Socially constructed social problems have been in the debate for a while since the role of social constructivism was established to have the significant impact on people’s lives. On February 28, 2012, Tampa Bay Times ran a story about the “The Parent Empowerment” bill that failed to go past Florida Senate. In the bill, parents wanted to be given the right to petition for a school turnaround option for their school that only manages to score an F grade from the state (Solochek 2012). The drafters of the bill, led by Elizabeth Benacquisto, argued concerning contentious issues; for example, students given room to rate their teachers as unsatisfactory in two years consecutive and limiting the collection of parents signature by setting the strict criteria.
However, a year later on April 1, 2013, Tampa Tribune reported a breakthrough since the bill was eventually passed. The education committee at the senate argued that it was necessary to give parents a say in deciding which way for a school with chronic performance (Cootterell 2013). Although opponents of the bill asserted that it would give profit-making charter schools to take over their running, it did not guarantee the surety of better grades in the future.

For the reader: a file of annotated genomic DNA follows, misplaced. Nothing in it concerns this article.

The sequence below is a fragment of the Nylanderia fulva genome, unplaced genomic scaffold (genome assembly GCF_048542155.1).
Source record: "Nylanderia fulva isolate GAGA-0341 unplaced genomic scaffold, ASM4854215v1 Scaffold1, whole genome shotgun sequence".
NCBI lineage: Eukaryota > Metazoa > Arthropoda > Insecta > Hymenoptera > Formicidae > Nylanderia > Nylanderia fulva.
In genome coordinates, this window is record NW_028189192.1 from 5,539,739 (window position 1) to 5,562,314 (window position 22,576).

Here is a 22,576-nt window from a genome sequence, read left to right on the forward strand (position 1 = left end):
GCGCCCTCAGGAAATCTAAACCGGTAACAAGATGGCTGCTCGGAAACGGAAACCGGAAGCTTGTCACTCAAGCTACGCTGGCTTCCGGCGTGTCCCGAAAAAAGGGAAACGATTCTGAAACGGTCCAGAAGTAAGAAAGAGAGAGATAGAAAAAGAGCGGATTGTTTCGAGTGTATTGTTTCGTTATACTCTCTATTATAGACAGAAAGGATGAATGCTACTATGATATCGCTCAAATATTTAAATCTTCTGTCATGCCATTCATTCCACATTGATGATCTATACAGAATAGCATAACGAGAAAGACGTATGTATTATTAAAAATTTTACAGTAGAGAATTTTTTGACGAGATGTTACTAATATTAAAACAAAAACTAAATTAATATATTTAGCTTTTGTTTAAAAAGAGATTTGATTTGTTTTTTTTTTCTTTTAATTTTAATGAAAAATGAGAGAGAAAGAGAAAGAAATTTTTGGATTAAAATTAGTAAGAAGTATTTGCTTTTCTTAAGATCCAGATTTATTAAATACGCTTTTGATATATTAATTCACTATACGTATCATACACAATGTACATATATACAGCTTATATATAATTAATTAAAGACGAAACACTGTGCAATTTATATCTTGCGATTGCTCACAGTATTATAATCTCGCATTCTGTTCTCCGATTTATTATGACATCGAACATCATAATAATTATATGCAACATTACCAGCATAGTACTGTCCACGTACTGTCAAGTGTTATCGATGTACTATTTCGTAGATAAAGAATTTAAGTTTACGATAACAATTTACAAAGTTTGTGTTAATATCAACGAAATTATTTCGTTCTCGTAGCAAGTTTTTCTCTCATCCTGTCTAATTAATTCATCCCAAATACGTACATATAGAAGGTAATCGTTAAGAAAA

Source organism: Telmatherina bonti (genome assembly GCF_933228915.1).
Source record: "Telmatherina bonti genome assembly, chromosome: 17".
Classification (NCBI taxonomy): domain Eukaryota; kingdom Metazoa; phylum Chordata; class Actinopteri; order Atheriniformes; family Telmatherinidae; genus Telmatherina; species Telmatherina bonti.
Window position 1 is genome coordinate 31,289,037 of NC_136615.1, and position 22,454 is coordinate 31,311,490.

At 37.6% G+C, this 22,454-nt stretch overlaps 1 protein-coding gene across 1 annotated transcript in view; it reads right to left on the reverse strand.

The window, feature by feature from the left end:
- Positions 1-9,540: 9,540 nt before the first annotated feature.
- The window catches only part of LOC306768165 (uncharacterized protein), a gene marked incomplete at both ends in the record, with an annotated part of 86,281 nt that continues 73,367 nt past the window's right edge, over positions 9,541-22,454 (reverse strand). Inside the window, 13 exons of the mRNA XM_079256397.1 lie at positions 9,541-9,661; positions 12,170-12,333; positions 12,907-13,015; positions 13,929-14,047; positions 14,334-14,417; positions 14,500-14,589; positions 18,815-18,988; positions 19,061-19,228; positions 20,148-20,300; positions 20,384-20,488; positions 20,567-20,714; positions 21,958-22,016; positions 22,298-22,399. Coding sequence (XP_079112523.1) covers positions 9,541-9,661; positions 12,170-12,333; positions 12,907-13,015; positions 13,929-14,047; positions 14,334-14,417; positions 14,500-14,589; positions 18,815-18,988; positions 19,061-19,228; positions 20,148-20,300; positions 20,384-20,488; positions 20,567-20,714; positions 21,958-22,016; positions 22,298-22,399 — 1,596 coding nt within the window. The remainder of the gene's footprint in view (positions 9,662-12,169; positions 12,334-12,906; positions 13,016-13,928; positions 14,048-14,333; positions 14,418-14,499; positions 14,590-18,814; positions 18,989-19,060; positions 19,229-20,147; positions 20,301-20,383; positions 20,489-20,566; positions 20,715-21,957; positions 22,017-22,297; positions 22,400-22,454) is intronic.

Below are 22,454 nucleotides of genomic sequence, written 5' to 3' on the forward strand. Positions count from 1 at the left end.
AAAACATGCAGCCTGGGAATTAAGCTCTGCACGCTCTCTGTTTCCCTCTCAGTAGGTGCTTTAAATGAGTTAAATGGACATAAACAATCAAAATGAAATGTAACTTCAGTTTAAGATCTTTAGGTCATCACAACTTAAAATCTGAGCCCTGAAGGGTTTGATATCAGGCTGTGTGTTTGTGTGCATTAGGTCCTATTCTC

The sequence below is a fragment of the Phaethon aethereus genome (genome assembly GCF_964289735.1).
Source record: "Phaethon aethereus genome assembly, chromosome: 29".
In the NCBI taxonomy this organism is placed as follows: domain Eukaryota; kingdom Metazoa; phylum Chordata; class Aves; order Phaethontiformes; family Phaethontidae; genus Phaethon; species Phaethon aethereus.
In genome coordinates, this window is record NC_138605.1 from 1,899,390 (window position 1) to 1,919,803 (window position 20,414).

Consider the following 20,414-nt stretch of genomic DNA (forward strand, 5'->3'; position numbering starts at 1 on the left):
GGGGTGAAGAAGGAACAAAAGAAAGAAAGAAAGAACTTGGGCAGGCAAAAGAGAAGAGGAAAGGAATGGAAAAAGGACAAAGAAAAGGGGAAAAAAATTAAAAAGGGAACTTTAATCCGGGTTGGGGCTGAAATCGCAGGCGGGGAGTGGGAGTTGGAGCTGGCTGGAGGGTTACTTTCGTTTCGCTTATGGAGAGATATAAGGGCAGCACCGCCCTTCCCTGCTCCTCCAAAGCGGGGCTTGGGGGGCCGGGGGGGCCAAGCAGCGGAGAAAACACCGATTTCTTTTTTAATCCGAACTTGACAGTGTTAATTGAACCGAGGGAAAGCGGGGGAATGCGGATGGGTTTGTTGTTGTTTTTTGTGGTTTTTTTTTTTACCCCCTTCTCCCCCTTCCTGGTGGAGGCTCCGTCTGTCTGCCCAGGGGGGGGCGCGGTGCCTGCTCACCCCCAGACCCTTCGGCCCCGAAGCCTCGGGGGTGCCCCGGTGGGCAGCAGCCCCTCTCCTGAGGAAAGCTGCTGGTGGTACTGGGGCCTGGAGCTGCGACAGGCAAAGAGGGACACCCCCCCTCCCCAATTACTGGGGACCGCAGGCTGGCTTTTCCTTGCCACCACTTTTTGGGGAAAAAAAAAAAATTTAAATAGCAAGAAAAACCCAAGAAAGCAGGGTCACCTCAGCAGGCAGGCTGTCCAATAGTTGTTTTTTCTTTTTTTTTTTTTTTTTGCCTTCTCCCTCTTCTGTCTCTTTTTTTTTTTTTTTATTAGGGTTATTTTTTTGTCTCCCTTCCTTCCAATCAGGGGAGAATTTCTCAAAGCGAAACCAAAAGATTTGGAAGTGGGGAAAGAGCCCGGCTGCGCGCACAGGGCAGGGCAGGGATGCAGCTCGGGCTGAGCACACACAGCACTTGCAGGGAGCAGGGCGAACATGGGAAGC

For an issue to be considered the social one, it must accomplish following criteria:
The issue of a social problem forms an integral part of the community and what role it has in determining the direction of the public schools. This bill, although took considerable time to pass, will help parents have a voice in deciding the fate of a school that performs dismally. In fact, the existing laws do not give enough options to turnaround schools that do not perform well. At the moment, parents can choose to turnaround such schools by changing the board, reassign students to the better performing schools, close the school, and reopen it after the accomplishment of the changes. This will give the parents a freehand in choosing the new board that would test and choose the most effective ways to run the school and curriculum.